Regicide is the act of killing a king— something that the British monarchy had endured for centuries, with some of the rulers not even being given a chance to reign. Some were just blatantly killed, with the murderer sometimes succeeding the throne. That was the case when Malcolm III assassinated and usurped Lulach. There were also some monarchs whose deaths were a bit of a mystery, perhaps laced with unfortunate events, perfect timing, or something else. With that, here are three monarchs whose deaths were a mystery.

Edward V of England

Edward V was 12 years old when he succeeded his father, Edward IV, after his death in April 1483. However, he was never officially crowned King of England as his reign was cut short that June of that same year. His uncle, the Duke of Gloucester Richard III, largely controlled his brief reign. Soon, he and his younger brother were moved by their uncle to the Tower of London, and the parliament declared Richard III the new and legitimate king. On the other hand, the princes were confined to the inner apartments of the Tower. By summer, the boys were seen less and less. Until one day, they never reappeared from the public, as if they had just vanished from the earth.

In 1647, the workers tasked to rebuild the Tower found bones in a staircase suspected to be of the princes. However, in the 1930s, the bones were reinspected and were found to be incomplete skeletons mixed with animal bones. This led to a serious debate and confusion on whether the bones were really of the two royalties.

In 1789, workers who were repairing the St. George’s Chapel in Windsor Castle accidentally tapped into the vault of Edward IV and Elizabeth Woodville. It was adjoined to another bolt with tombs inscribed with the names of two of his children who died before him: George and Mary. What was baffling was that the remains of these two children were later found somewhere else in the chapel, which posed the question: Whose remains were in their tombs? Did their uncle murder the two princes to secure the throne? Did he perhaps rearrange all these bones so no one could figure out what he did? Could these two be relocated outside the royal court and live an ordinary life? No one knows.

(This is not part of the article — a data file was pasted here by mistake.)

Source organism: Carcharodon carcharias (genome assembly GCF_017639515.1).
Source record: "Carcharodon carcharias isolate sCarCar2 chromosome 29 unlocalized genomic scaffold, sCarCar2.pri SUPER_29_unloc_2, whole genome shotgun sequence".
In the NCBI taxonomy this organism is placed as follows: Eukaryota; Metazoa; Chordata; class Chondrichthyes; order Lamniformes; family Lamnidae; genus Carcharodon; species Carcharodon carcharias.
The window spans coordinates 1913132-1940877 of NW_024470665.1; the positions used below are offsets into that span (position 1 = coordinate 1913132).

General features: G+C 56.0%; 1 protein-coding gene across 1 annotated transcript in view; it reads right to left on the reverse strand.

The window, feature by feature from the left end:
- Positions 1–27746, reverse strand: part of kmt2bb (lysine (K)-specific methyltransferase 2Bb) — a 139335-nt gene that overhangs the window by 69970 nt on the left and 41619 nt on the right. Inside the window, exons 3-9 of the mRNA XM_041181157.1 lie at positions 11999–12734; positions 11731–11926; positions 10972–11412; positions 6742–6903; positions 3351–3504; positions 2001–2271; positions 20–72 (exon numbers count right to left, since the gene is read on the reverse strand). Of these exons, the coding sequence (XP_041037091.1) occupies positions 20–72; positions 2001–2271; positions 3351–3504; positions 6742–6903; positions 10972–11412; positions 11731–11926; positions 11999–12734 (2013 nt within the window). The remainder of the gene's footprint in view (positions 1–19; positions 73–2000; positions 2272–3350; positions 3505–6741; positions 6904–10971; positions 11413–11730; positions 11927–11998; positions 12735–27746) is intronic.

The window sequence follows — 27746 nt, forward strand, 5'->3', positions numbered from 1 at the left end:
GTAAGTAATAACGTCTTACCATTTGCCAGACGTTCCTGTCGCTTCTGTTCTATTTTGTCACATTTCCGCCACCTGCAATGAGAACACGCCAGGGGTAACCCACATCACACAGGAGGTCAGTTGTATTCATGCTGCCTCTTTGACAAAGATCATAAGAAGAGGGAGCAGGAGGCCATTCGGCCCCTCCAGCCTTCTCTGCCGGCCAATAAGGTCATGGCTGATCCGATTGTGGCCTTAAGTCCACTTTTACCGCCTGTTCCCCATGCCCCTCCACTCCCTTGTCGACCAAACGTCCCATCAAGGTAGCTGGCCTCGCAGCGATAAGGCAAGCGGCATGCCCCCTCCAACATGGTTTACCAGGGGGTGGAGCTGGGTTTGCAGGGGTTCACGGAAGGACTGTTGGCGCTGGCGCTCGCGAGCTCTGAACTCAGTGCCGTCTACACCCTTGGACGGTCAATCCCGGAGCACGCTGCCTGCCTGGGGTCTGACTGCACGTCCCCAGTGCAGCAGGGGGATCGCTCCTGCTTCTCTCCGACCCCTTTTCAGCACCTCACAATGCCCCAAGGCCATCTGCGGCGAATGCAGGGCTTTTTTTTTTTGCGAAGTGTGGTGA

William II of England

William II of England. (Matthew Paris, Public domain, via Wikimedia Commons)

The third son of the famous William the Conqueror, William II, sat on the throne in 1087. One August morning of 1100, he went to the New Forest to go for a hunt when an arrow of one of the members of his hunting party shot him through the lungs. Perhaps as part of a plan, the nobles left their king’s body until a passing peasant found him dead and cold. His younger brother Henry I immediately succeeded him on the throne, even before an Archbishop could arrive. There were speculations about whether he was assassinated or if it was indeed nothing but a hunting accident. One thing to note was that rivalry between brothers was common then, and Henry I was among the hunting party that day.

Alexander III of Scotland

Alexander III at an English parliament summoned by Edward I. (Unknown author, Public domain, via Wikimedia Commons)

When his first wife and three children died, Alexander III was under pressure to provide a male heir to succeed his throne. So, in November 1285, he married Yolande. The king met with his peers in Edinburgh Castle to celebrate his recent marriage five months later. But that night, he wanted to return to Fife to visit his wife just in time for her birthday. The storm was unforgiving that night, but despite his advisors’ pleas, Alexander insisted that they ride the stormy night.

They began their travel back home with two local guides and his entourage. Somehow somewhere along the way, he was separated from the team. By morning, they saw the king’s body with a broken neck at the shore’s edge.

It was believed that the king’s horse lost its footing, and they fell and died in the fall, although there weren’t any cliffs nearby that could’ve broken his neck. No one knew how exactly he died. However, they knew Scotland suffered from a serious succession of crises after his death.